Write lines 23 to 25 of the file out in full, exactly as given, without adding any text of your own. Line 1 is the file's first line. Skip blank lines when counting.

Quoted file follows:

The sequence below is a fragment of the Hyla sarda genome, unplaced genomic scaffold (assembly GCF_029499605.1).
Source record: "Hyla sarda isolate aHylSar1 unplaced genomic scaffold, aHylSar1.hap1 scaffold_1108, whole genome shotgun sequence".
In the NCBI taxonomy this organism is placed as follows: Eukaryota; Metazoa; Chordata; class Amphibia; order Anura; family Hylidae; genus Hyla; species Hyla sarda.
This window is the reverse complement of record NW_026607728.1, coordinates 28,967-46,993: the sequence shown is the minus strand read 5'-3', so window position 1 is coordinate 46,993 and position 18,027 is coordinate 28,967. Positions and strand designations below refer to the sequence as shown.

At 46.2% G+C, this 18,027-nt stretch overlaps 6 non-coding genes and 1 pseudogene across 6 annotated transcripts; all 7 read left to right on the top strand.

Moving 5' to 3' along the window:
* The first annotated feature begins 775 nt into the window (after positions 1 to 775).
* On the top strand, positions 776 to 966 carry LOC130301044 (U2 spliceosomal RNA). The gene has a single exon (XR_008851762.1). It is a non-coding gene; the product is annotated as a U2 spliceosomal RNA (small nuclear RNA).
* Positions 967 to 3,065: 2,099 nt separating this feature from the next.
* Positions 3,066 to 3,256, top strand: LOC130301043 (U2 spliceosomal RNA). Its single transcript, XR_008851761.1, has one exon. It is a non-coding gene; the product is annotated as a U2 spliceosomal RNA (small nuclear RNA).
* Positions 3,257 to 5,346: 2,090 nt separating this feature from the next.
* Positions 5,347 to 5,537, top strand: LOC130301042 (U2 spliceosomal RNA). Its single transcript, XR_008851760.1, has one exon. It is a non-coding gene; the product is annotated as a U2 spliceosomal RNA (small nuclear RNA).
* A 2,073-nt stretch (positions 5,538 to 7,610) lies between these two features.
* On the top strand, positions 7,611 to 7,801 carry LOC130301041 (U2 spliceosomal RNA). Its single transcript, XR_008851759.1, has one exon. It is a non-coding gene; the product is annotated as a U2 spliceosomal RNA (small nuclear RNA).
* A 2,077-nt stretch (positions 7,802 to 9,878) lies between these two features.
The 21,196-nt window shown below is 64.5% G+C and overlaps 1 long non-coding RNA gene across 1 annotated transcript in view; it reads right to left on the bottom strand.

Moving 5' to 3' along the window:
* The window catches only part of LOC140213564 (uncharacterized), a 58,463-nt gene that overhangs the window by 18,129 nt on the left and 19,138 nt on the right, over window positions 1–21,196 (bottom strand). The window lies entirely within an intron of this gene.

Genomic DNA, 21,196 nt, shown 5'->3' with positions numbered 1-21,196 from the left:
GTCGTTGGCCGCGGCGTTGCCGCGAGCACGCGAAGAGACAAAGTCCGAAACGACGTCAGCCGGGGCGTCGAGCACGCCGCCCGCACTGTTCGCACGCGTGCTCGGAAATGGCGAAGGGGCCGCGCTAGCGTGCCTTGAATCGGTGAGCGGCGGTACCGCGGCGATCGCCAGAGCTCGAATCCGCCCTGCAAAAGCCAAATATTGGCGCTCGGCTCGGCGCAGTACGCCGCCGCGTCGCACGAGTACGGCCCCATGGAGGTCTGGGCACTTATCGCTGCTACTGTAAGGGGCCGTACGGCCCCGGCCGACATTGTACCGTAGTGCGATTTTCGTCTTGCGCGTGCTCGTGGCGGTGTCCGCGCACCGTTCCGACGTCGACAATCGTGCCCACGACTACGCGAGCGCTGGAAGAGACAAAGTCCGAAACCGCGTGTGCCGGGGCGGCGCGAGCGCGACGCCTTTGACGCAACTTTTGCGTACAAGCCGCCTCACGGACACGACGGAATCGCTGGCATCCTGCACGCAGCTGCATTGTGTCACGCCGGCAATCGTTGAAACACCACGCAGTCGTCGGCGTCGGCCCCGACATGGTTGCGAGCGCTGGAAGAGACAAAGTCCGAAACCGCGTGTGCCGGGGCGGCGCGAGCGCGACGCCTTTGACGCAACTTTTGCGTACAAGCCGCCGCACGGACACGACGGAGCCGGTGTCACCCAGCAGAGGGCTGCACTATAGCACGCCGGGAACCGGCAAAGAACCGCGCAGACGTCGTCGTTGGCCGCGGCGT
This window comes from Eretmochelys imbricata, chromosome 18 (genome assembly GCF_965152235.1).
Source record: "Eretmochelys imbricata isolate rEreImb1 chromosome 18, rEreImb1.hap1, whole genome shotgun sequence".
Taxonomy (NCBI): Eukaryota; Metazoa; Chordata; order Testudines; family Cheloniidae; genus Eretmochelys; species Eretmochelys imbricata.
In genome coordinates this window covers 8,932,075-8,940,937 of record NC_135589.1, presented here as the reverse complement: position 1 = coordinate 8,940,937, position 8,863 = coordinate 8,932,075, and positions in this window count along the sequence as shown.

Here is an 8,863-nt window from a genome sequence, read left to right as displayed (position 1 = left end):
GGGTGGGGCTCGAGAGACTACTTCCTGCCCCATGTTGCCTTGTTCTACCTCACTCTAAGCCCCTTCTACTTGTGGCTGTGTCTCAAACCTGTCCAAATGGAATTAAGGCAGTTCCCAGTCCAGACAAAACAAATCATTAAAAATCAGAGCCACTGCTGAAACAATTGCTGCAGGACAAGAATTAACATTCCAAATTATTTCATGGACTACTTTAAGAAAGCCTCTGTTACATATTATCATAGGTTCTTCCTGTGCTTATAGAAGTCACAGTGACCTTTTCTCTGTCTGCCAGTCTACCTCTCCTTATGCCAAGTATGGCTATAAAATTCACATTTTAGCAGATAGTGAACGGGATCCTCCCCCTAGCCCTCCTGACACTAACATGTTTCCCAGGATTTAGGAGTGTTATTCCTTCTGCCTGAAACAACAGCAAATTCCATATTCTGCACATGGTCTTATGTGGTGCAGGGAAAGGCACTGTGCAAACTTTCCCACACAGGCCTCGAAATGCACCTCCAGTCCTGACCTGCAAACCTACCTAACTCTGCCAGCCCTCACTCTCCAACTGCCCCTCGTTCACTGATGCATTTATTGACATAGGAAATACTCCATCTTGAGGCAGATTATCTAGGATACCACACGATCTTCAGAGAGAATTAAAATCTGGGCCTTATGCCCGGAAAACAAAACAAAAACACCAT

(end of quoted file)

Taxonomy (NCBI): Eukaryota; Metazoa; Chordata; order Testudines; family Cheloniidae; genus Eretmochelys; species Eretmochelys imbricata.
In genome coordinates this window covers 8,932,075-8,940,937 of record NC_135589.1, presented here as the reverse complement: position 1 = coordinate 8,940,937, position 8,863 = coordinate 8,932,075, and positions in this window count along the sequence as shown.

Here is an 8,863-nt window from a genome sequence, read left to right as displayed (position 1 = left end):